Monday, March 25, 2013


I received from the Lord what I also delivered to you: in the night in which he was betrayed

The word ‘tradition’ naturally springs to mind during Holy Week, when the Church observes the most ancient and primitive rites and ceremonies of the liturgical year. But ‘tradition’ is most especially and profoundly connected with Maundy Thursday.  Indeed one of the most ancient names for this day is ‘the day of the tradition.’ Like Palm Sunday Holy Thursday has a double aspect: it is a day of joy, bells ringing and the singing of the Gloria, because God gives himself to man and it is a day of sorrow, bells silenced and the altar stripped, because God had to be murdered for man to receive the gift.

The word ‘tradition’ comes from the Latin tradere which means both ‘to hand down’, in the sense of ‘to pass on’ but also ‘to hand over’ in the sense of ‘to give someone into the hands of an enemy or the authorities or to death’.  So the Latin version of the Epistles reads something like: I received from Lord what I also traditioned or handed down to you. . .In the night in which he was traditioned or handed over.

The Maundy Thursday liturgy glides back and forth between both senses, the giving of the Eucharist and the giving over to death, between the light and the darkness. In either case we are talking about ‘giving’. I give something away wholly and it passes out of my possession into that of another. When I have so given something, I have no right over it, nor power over it. Right and power pass to the new owner. Such giving can be a noble, if painful, renunciation of a loved one, when that is necessary. The purest joy can also exist when a great love for the receiver makes the gift a wholly free gift given out of love.

On the other hand, giving can be treason and infidelity, a lack of conscience to give away something which ought not to be given away, something which we are bound to defend with our life, if that should that prove necessary. It is also betrayal when we know that the hand into which we give a gift is not careful, not faithful, but rather careless and that it will desecrate and destroy the gift.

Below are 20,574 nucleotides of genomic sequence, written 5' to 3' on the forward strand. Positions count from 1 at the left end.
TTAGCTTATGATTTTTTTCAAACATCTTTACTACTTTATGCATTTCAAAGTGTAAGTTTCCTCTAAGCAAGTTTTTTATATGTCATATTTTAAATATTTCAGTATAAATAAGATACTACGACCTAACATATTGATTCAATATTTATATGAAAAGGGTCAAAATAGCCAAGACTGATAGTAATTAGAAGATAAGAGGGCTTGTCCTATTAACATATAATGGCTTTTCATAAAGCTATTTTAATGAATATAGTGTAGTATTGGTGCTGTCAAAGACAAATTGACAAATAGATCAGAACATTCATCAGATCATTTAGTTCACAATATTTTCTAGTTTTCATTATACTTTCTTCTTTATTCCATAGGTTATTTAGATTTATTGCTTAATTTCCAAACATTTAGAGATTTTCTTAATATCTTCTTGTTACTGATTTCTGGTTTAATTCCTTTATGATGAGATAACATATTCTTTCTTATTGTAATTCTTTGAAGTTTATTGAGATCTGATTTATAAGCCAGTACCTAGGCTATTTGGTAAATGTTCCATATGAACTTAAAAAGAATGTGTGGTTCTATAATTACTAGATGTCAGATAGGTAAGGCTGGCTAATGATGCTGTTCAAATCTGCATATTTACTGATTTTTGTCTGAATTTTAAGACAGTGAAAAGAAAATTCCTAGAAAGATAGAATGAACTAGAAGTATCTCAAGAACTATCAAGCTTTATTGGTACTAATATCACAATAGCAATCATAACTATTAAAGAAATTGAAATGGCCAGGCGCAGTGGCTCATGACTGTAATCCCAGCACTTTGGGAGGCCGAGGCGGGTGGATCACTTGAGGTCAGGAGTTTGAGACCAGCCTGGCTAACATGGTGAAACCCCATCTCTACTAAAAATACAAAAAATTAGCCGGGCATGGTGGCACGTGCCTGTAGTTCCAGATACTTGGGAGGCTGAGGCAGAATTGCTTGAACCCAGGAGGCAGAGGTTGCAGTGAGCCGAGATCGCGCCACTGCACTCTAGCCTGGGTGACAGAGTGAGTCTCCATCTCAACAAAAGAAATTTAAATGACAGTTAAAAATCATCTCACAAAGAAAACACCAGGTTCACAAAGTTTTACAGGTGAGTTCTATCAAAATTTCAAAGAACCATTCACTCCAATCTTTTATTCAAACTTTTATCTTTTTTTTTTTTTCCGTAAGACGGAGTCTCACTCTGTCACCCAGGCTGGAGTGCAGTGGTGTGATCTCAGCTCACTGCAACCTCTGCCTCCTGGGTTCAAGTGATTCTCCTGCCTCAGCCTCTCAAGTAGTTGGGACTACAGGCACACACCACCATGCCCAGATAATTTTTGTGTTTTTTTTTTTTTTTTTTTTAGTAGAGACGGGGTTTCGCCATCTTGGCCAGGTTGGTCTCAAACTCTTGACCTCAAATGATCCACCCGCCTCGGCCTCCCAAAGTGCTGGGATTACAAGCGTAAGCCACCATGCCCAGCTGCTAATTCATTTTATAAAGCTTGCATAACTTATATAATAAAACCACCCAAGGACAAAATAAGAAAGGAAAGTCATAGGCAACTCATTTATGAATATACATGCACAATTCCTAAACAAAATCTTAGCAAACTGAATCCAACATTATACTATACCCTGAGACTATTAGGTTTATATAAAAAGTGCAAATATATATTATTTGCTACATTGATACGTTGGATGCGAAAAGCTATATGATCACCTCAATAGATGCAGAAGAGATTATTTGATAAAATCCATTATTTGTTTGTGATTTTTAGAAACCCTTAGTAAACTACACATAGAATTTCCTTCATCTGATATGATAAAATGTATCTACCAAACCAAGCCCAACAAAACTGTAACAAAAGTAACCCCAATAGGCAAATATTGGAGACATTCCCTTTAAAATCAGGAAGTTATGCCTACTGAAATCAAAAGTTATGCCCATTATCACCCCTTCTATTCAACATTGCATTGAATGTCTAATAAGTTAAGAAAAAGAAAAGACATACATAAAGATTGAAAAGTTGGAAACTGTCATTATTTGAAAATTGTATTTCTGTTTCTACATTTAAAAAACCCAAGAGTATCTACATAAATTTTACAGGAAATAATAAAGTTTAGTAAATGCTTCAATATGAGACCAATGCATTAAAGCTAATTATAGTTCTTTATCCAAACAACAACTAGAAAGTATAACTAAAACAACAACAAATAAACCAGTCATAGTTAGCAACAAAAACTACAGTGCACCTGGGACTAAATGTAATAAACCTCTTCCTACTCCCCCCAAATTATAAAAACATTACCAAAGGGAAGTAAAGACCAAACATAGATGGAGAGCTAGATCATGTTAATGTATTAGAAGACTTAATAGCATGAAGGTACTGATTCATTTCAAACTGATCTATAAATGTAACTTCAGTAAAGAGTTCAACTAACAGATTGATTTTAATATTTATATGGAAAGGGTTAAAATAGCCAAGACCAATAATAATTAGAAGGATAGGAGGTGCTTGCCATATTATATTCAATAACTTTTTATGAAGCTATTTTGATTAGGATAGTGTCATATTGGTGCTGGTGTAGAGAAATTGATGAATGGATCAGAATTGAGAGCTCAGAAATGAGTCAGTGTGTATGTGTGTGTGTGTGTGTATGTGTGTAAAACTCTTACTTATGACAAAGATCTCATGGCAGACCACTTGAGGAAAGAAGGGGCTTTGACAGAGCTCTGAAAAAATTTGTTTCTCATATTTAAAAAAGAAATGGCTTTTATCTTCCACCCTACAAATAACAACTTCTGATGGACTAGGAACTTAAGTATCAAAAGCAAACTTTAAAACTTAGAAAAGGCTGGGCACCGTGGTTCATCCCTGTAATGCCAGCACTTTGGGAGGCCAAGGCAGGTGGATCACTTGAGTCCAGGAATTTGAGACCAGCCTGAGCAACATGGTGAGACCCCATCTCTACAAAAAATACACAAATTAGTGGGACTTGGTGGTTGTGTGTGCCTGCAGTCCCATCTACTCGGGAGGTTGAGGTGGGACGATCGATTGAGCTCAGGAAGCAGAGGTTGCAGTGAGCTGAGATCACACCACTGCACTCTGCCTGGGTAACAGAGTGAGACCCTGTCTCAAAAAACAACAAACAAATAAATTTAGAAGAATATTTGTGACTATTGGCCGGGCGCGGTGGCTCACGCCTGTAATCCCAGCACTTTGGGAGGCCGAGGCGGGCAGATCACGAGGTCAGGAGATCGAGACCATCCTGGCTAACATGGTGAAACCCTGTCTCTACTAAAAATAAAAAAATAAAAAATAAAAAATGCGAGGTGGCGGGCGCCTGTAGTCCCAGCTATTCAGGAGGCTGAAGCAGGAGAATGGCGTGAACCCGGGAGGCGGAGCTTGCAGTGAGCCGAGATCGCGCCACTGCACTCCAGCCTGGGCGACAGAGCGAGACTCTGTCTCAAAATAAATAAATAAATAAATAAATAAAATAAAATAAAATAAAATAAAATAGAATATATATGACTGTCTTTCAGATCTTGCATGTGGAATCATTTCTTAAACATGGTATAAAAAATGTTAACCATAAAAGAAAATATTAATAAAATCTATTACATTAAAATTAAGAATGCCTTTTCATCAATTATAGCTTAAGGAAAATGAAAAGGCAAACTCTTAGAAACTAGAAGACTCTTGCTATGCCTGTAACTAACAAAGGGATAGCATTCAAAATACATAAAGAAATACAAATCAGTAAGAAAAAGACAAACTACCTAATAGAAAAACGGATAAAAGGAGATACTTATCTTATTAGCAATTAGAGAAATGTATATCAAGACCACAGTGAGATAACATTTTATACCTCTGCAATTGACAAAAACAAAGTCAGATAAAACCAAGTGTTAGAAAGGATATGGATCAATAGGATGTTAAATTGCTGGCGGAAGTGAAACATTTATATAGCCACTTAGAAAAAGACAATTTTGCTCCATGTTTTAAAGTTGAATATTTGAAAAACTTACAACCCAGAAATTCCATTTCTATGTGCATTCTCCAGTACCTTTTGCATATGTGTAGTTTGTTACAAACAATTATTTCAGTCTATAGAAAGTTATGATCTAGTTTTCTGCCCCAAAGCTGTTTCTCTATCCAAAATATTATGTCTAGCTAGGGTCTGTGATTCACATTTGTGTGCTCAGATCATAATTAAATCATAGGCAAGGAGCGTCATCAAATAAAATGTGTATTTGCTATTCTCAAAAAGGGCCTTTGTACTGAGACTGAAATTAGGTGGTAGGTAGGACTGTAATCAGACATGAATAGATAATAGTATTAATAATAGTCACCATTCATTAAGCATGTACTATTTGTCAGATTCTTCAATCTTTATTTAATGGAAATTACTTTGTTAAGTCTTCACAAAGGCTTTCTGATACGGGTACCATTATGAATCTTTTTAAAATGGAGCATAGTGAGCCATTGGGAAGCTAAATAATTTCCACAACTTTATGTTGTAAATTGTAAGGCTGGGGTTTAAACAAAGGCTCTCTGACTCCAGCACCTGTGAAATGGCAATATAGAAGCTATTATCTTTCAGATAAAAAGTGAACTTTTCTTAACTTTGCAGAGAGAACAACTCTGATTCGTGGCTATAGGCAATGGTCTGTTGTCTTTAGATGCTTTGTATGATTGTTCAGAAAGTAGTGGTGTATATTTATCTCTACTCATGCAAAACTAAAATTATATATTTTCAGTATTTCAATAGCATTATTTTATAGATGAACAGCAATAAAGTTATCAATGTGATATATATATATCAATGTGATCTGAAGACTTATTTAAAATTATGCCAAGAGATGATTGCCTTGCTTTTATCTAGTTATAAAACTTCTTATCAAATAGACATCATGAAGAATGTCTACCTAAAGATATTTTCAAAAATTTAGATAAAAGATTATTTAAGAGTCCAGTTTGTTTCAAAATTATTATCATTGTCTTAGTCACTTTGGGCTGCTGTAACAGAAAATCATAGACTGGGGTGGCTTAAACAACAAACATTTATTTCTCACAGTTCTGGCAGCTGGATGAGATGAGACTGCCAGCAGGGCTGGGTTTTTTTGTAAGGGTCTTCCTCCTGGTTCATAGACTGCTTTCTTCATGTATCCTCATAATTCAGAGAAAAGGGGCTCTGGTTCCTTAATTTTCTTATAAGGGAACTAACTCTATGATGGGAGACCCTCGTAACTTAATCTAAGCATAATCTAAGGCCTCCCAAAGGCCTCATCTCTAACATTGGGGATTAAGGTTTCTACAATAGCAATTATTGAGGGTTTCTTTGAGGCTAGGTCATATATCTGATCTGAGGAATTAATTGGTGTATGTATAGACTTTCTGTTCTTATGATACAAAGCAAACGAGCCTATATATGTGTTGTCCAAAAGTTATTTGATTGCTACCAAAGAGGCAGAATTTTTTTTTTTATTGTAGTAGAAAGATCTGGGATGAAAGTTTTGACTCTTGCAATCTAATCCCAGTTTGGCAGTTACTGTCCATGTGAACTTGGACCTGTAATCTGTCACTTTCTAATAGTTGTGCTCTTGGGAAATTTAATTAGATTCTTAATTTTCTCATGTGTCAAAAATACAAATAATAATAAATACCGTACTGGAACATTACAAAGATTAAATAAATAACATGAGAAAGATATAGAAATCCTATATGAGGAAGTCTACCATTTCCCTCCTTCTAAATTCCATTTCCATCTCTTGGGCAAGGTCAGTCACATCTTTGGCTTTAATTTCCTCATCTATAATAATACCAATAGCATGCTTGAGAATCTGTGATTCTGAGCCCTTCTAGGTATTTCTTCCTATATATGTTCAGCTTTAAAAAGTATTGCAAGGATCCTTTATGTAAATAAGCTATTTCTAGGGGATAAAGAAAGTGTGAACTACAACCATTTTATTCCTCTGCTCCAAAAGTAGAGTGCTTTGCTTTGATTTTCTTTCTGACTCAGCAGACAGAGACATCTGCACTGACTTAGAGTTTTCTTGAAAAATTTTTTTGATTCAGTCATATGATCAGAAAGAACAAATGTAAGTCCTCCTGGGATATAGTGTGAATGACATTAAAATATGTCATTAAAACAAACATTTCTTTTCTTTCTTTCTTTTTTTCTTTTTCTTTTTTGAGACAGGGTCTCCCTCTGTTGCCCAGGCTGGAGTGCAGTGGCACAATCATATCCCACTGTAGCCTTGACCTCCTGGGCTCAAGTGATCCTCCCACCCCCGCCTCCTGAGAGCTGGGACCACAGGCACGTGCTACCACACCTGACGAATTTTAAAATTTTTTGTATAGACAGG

This is true of people and of things and most especially of the mysteries of faith and love, the presence of God among men, the gift of this Thursday.

And this is why the Epistle continues with words of warning:

“Whoever, therefore, eats the bread or drinks the cup of the Lord in an unworthy manner will be guilty of profaning the body and blood of the Lord. Let a man examine himself, and so eat of the bread and drink of the cup. For anyone who eats and drinks without discerning the body eats and drinks judgment upon himself.”

This gift was entrusted into the hands of the Apostles, given by Jesus, He in whom God bodily dwelt, the good news of the Father’s love, and through the Apostles given to us, the mystery of the Eucharistic bread and wine, Christ’s blood and flesh, the sacrifice which reconciles and gives us life, the food which makes us immortal.

It should cause us to "tremble, tremble' as the old spiritual says. We should draw back as men from the greatness of the gift, before the daring of God, who gives such gifts, --his own Son—into such miserable hands, so little able to give the protection due them.  But from the very beginning, in the very night –this night – as the priest says in the Canon of the Mass on Maundy Thursday, God’s gift is betrayed, man sold Christ short, Judas sold him who had been entrusted to him, murdered him. Just at the moment when God offers Himself to man in the sacrificial meal of praise, anticipating that of the cross, man struck the hand offered to him.

This is the frightful aspect of the day, the thing which is so terrifying, the indissoluble union of God’s love and man’s faithlessness. Not only Israel turns away from the Messiah, faithless Jerusalem, not only Judas but Peter denying the Lord as well.

The Church ever stands under the temptation to break faith, to commit treason and denial. But even this sorrow is not just our own, for

“He has borne our grief and carried our sorrows; yet we esteemed him stricken, smitten by God, and afflicted. But he was wounded for our transgressions, he was bruised for our iniquities; upon him was the chastisement that made us whole, and with his stripes we are healed.”

For us this night there is left only the duty of watching for one hour, being with Jesus, guarding Him, but guarding ourselves as well, into whose hands He has been given.

I received from the Lord what I also delivered to you: in the night in which he was betrayed.

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